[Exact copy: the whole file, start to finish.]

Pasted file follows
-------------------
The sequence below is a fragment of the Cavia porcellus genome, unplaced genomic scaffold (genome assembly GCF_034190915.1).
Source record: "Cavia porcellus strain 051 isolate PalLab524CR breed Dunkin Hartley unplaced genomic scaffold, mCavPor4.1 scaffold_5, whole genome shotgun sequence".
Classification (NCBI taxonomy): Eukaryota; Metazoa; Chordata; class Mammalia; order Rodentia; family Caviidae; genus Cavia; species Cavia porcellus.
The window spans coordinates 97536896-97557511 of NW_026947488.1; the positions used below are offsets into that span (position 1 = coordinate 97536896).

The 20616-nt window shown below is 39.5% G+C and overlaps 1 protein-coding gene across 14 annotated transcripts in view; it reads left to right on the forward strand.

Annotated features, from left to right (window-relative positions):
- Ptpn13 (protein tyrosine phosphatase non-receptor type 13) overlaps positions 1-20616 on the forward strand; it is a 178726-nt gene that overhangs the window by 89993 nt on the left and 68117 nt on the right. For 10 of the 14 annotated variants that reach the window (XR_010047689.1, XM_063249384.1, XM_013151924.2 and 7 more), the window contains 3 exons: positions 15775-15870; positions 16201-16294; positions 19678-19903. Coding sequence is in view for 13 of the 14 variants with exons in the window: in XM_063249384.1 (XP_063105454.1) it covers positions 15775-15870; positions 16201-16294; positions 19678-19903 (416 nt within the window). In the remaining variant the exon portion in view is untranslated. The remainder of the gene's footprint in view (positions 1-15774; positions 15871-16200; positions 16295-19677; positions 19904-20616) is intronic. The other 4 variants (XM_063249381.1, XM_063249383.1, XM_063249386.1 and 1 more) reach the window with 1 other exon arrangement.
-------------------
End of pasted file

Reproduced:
The sequence below is a fragment of the Cavia porcellus genome, unplaced genomic scaffold (genome assembly GCF_034190915.1).
Source record: "Cavia porcellus strain 051 isolate PalLab524CR breed Dunkin Hartley unplaced genomic scaffold, mCavPor4.1 scaffold_5, whole genome shotgun sequence".
Classification (NCBI taxonomy): Eukaryota; Metazoa; Chordata; class Mammalia; order Rodentia; family Caviidae; genus Cavia; species Cavia porcellus.
The window spans coordinates 97536896-97557511 of NW_026947488.1; the positions used below are offsets into that span (position 1 = coordinate 97536896).

The 20616-nt window shown below is 39.5% G+C and overlaps 1 protein-coding gene across 14 annotated transcripts in view; it reads left to right on the forward strand.

Annotated features, from left to right (window-relative positions):
- Ptpn13 (protein tyrosine phosphatase non-receptor type 13) overlaps positions 1-20616 on the forward strand; it is a 178726-nt gene that overhangs the window by 89993 nt on the left and 68117 nt on the right. For 10 of the 14 annotated variants that reach the window (XR_010047689.1, XM_063249384.1, XM_013151924.2 and 7 more), the window contains 3 exons: positions 15775-15870; positions 16201-16294; positions 19678-19903. Coding sequence is in view for 13 of the 14 variants with exons in the window: in XM_063249384.1 (XP_063105454.1) it covers positions 15775-15870; positions 16201-16294; positions 19678-19903 (416 nt within the window). In the remaining variant the exon portion in view is untranslated. The remainder of the gene's footprint in view (positions 1-15774; positions 15871-16200; positions 16295-19677; positions 19904-20616) is intronic. The other 4 variants (XM_063249381.1, XM_063249383.1, XM_063249386.1 and 1 more) reach the window with 1 other exon arrangement.